After fourteen years with too numerous to count misdiagnoses, this is my daily journey living with an unknown disease that has made me fully physically dependent, living by the help from my family, friends, and beloved service dog. It is how I have chosen to define myself to remain whole in spite of it.

Hope

If Hope were a man, we’d have a very passionate relationship. You know the kind, volatile. Throwing things at each other and yelling at the top of our lungs, or spooning and being all sappy-happy. There would be no in-between. 

Yet, it’s in the valley between those peaks where happiness, or at least sustained, peaceful contentment can be found. And I am still learning how to reach that with Hope. “There’s always hope”, kind, well-meaning souls tell me. My closest know when they say that to me that I will instinctively roll my eyes and pucker my lips, swallowing the hostile words just wanting, waiting, dancing in my mouth. 

It always surprises people that I meet, somehow learning my less-than-stellar thoughts on Hope. Apparently, I can come across as quite lively—joyful even, I would like to think—spiced with moxie and sarcasm. And that’s how I choose. I would like to believe I live life with as much productive and dynamic energy as I can wrangle from my body. 

But with Hope? It’s just the feeling one has with the lover that “did you wrong.”  When I first got sick, I was left with 10% lung capacity, couldn't move, couldn't utter discernible words, and I was full of certainty this would be a passing phase of my life story, a mere blip in my high school era. Hope wasn’t even necessary. Then, in time’s cruel season of illustrating that the “blip phase” had passed me by, Hope became my daily partner, keeping me stalwart in going forward, even if that meant dragging my bones along. 

As frequently happens with partners, there came the time I felt utterly betrayed; abandoned. Being a relationship worth keeping, I had to work through the hurt and loss of innocence to discern my part of the failing. Once again, we tentatively went forward, and were even partners when I got my cancer diagnosis. It was a rallying call for Hope; not only to beat the cancer, but to finally walk again, and dare we say it, hope to run again. 

For a few years, Hope and I kept up a good façade even as the possibilities dwindled. Then, like a last-ditch effort of going to couples therapy, I parlayed with top medical institutions. “Hope” being the word du jour. I gave it my all, and came out utterly disenchanted.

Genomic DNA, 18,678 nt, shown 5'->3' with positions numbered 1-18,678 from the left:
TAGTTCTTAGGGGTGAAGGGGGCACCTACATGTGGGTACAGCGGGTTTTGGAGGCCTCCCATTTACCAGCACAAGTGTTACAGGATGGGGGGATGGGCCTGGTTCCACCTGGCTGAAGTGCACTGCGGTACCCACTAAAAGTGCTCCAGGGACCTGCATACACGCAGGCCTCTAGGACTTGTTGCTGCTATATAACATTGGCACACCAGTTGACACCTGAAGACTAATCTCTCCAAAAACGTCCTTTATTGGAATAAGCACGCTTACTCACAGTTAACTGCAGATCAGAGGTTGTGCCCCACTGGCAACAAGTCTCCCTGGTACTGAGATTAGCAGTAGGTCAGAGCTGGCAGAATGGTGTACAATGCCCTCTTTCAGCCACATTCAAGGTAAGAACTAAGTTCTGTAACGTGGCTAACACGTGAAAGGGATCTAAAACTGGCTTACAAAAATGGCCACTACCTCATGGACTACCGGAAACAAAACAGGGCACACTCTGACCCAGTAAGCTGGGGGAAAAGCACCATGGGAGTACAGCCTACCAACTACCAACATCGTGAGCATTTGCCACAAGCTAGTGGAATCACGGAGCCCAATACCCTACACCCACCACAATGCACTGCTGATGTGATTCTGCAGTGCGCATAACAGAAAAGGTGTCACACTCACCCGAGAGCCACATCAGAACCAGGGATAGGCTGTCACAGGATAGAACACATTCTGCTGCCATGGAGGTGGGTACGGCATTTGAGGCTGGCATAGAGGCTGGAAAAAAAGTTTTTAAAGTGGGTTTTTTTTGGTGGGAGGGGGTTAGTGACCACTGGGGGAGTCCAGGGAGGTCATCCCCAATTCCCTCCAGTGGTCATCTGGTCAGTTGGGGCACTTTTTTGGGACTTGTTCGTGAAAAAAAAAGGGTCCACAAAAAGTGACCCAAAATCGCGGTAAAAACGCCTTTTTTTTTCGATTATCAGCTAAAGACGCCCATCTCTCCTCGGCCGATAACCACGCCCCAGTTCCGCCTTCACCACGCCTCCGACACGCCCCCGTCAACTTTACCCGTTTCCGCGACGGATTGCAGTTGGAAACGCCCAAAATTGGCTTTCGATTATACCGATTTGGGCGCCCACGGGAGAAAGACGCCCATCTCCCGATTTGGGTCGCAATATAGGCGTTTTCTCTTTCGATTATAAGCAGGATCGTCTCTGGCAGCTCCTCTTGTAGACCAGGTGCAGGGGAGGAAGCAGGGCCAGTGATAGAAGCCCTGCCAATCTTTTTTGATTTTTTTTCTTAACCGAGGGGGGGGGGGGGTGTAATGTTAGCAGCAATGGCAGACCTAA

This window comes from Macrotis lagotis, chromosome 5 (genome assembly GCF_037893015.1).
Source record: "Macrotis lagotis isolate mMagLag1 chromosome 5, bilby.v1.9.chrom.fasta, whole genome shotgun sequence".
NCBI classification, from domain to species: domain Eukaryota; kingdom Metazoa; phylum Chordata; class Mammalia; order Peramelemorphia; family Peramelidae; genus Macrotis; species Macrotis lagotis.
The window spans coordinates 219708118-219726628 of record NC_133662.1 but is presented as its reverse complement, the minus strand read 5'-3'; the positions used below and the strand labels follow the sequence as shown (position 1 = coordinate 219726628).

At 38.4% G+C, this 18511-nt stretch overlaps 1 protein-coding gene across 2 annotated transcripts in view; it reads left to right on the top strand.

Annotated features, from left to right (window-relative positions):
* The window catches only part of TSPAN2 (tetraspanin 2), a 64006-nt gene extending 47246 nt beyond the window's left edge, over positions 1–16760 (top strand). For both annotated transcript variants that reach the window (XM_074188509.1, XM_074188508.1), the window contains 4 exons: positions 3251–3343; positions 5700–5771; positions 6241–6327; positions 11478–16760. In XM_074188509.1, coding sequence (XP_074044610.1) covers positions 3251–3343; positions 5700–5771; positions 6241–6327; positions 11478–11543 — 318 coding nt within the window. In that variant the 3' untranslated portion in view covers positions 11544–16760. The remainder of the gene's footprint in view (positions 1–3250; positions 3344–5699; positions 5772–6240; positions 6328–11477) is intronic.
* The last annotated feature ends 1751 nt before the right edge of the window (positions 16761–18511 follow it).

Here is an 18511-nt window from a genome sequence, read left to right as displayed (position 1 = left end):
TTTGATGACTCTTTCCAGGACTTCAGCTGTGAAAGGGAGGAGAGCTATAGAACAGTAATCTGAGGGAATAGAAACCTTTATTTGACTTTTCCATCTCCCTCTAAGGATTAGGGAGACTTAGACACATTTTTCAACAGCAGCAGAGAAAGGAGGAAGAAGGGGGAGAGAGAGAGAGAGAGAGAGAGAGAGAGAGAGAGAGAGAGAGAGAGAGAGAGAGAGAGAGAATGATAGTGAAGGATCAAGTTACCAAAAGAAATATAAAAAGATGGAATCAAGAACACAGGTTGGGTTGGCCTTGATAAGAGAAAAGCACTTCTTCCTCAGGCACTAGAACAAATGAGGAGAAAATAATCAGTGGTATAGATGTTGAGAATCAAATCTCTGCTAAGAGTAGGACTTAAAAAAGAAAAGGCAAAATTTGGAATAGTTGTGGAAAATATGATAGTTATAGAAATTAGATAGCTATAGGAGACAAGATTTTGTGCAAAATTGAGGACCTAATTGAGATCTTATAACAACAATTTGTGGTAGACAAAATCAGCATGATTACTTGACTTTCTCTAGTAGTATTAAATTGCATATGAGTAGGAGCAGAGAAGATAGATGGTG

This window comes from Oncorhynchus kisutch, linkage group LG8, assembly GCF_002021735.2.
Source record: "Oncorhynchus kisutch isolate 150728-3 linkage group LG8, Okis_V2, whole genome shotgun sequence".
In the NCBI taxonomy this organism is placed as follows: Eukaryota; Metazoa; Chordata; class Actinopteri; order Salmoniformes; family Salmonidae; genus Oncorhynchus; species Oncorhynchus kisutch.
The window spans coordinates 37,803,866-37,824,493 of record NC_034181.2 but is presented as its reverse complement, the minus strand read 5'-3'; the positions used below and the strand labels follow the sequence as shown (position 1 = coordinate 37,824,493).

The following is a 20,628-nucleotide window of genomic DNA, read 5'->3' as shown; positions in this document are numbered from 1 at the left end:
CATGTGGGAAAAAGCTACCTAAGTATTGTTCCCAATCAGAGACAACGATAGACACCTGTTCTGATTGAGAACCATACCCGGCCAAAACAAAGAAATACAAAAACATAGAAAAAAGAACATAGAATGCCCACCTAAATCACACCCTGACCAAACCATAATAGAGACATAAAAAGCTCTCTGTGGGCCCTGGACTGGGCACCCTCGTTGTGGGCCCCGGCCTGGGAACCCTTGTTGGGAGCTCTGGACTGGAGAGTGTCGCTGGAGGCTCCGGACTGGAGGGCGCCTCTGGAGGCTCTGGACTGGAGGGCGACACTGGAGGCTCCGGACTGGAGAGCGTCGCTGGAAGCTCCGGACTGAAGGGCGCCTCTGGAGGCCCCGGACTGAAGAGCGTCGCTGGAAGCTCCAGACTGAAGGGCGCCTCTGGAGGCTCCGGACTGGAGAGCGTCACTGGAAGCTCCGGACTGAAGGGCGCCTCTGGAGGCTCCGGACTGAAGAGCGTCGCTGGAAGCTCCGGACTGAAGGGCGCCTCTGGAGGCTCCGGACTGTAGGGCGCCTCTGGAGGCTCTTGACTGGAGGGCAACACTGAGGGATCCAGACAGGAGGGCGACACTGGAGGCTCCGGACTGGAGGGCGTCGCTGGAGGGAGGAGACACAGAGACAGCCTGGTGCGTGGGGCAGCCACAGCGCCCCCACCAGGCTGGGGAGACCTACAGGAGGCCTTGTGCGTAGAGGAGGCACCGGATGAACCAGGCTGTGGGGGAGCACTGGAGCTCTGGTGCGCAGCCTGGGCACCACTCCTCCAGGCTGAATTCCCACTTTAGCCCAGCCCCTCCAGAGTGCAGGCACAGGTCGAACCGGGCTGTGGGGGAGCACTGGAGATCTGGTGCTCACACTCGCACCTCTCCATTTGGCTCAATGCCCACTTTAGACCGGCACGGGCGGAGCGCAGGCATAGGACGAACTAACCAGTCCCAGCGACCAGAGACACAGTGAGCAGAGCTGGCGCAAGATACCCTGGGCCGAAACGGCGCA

It wasn’t Hopes fault, exactly. It just couldn’t help being glistening optimistic. But I sure as hell could. Why? Why do I feel so strongly I must protect myself against such a glowing light? Because when it leads me over a cliff, I come crashing down. And unlike Wiley Coyote, one of my favorite Looney Toons, I do not bounce back up as easily.

So, Hope and I have learned to coexist, albeit in estrangement. Sticking to the relationship metaphor, Hope is allowed in the house but relegated to a closet (albeit a very nice one). The glow under the door at the end of the hall when it is black as night, is a comfort, a reminder, that all is not yet quite lost. Though, also a reminder, that I do not want to throw open the doors again, allowing the light to shine so bright I loose all perspective and rationale, allowing Hope to make my future.

That said, it’s Christmas time, when Hope is making a ruckus to break out of the closet. It can’t help itself. Perhaps in triple dose, I feel it’s affects most acutely this season after being featured in an article by Gina DeWink , “All She Wants For Christmas Is to Find Someone with Matching Symptoms”.  If you haven’t read it yet, I hope you will, as Gina did a fabulous job of summarizing my journey thus far. 

(Don’t worry, a blog post will be coming about how that all came about. I just have to get to the place where I can emotionally share about it.) The resulting letters and responses I have gotten thus far because of the article have overwhelmed me. 

Have I yet to hear from someone with an identical case? Not yet, though there are several who have a lot of similarities, have shared knowledge with me, as well as a lot of offerings of help. 

What the responses have given me most though, is hope that I am not alone in the struggle of fighting for a diagnosis. So many letters I have received include phrases such as, “I completely understand your frustration…” and “it took me years before I was diagnosed”. In reading their courage and determination to fight for their own answers, it has helped sustain my own. 

And in that, I have been given my Christmas wish. 

One of the questions Gina asked me in the interviewing process was what did I hope for. I didn’t go into my answer like I did in this post, but, much more succinctly, answered, “I hope to know what to hope for.” Perhaps, when I know that, I can let Hope out of confinement...!

Until then, thank you for helping keep Hope’s light glowing down the hall.

 

 

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